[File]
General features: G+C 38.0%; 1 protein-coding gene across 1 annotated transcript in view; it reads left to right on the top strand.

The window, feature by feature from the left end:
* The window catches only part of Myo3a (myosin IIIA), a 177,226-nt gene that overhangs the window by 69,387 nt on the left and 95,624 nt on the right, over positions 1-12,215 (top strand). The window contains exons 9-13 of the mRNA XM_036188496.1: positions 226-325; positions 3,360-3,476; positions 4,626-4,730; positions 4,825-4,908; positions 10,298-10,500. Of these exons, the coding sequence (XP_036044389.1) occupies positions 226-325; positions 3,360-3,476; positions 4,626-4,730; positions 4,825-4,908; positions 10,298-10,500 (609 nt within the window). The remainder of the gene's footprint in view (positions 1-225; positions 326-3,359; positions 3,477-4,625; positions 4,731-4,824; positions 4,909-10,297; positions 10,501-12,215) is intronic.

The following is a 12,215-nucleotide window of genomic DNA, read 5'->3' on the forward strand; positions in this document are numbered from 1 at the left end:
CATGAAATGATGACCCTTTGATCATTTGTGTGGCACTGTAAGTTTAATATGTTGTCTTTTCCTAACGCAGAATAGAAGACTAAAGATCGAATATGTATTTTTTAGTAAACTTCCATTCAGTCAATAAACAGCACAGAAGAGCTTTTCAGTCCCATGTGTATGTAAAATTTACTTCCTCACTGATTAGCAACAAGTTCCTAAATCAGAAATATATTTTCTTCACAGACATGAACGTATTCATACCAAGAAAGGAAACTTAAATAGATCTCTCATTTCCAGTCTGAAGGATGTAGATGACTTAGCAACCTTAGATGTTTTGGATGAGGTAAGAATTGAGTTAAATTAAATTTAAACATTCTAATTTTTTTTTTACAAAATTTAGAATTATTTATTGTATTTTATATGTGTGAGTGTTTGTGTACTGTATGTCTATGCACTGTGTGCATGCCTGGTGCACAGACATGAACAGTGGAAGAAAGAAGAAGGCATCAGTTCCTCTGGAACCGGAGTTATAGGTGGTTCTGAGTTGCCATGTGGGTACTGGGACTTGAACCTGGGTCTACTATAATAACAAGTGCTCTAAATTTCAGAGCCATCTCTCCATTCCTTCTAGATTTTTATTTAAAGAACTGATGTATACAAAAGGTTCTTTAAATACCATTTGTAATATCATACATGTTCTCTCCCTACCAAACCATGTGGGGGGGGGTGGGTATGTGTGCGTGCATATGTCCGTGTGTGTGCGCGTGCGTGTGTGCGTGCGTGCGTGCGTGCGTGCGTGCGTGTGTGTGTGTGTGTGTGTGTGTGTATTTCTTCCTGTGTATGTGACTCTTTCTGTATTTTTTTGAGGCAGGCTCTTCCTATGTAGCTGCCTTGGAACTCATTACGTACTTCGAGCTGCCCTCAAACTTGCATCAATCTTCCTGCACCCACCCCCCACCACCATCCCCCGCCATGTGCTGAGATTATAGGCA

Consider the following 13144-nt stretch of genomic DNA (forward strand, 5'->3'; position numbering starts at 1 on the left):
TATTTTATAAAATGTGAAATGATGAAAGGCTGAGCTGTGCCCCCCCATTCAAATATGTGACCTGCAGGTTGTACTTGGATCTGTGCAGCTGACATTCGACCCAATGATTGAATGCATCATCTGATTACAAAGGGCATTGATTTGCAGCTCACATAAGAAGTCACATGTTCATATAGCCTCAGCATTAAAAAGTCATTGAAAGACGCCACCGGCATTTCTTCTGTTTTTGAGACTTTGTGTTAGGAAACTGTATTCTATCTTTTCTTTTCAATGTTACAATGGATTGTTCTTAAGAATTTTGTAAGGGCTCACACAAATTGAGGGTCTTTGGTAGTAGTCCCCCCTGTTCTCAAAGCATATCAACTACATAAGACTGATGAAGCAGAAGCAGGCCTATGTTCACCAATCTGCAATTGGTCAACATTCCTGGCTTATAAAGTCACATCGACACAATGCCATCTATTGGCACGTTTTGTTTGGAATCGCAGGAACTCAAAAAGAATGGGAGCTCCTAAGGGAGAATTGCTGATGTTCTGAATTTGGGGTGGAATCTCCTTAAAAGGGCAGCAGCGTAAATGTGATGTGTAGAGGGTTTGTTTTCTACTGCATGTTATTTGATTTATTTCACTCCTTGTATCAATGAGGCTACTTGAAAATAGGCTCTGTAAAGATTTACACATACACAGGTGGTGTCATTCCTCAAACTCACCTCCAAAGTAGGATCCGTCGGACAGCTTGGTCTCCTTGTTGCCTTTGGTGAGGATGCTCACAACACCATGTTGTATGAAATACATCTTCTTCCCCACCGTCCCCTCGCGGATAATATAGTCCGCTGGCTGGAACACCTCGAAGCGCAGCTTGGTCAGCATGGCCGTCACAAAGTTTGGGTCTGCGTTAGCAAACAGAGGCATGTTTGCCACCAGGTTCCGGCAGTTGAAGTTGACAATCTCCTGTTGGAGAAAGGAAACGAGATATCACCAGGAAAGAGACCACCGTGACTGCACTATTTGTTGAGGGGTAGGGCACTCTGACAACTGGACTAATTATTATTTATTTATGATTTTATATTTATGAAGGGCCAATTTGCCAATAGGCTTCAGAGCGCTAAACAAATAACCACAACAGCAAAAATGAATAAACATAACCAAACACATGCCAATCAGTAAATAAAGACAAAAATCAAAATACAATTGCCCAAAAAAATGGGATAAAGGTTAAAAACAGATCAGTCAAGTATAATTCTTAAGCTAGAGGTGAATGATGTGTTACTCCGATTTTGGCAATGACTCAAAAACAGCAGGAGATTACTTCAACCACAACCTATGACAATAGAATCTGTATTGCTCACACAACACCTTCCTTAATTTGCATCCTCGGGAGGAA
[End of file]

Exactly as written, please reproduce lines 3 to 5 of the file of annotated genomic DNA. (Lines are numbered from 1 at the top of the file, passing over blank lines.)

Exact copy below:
* The window catches only part of Myo3a (myosin IIIA), a 177,226-nt gene that overhangs the window by 69,387 nt on the left and 95,624 nt on the right, over positions 1-12,215 (top strand). The window contains exons 9-13 of the mRNA XM_036188496.1: positions 226-325; positions 3,360-3,476; positions 4,626-4,730; positions 4,825-4,908; positions 10,298-10,500. Of these exons, the coding sequence (XP_036044389.1) occupies positions 226-325; positions 3,360-3,476; positions 4,626-4,730; positions 4,825-4,908; positions 10,298-10,500 (609 nt within the window). The remainder of the gene's footprint in view (positions 1-225; positions 326-3,359; positions 3,477-4,625; positions 4,731-4,824; positions 4,909-10,297; positions 10,501-12,215) is intronic.

The following is a 12,215-nucleotide window of genomic DNA, read 5'->3' on the forward strand; positions in this document are numbered from 1 at the left end:
CATGAAATGATGACCCTTTGATCATTTGTGTGGCACTGTAAGTTTAATATGTTGTCTTTTCCTAACGCAGAATAGAAGACTAAAGATCGAATATGTATTTTTTAGTAAACTTCCATTCAGTCAATAAACAGCACAGAAGAGCTTTTCAGTCCCATGTGTATGTAAAATTTACTTCCTCACTGATTAGCAACAAGTTCCTAAATCAGAAATATATTTTCTTCACAGACATGAACGTATTCATACCAAGAAAGGAAACTTAAATAGATCTCTCATTTCCAGTCTGAAGGATGTAGATGACTTAGCAACCTTAGATGTTTTGGATGAGGTAAGAATTGAGTTAAATTAAATTTAAACATTCTAATTTTTTTTTTACAAAATTTAGAATTATTTATTGTATTTTATATGTGTGAGTGTTTGTGTACTGTATGTCTATGCACTGTGTGCATGCCTGGTGCACAGACATGAACAGTGGAAGAAAGAAGAAGGCATCAGTTCCTCTGGAACCGGAGTTATAGGTGGTTCTGAGTTGCCATGTGGGTACTGGGACTTGAACCTGGGTCTACTATAATAACAAGTGCTCTAAATTTCAGAGCCATCTCTCCATTCCTTCTAGATTTTTATTTAAAGAACTGATGTATACAAAAGGTTCTTTAAATACCATTTGTAATATCATACATGTTCTCTCCCTACCAAACCATGTGGGGGGGGGTGGGTATGTGTGCGTGCATATGTCCGTGTGTGTGCGCGTGCGTGTGTGCGTGCGTGCGTGCGTGCGTGCGTGCGTGTGTGTGTGTGTGTGTGTGTGTGTATTTCTTCCTGTGTATGTGACTCTTTCTGTATTTTTTTGAGGCAGGCTCTTCCTATGTAGCTGCCTTGGAACTCATTACGTACTTCGAGCTGCCCTCAAACTTGCATCAATCTTCCTGCACCCACCCCCCACCACCATCCCCCGCCATGTGCTGAGATTATAGGCA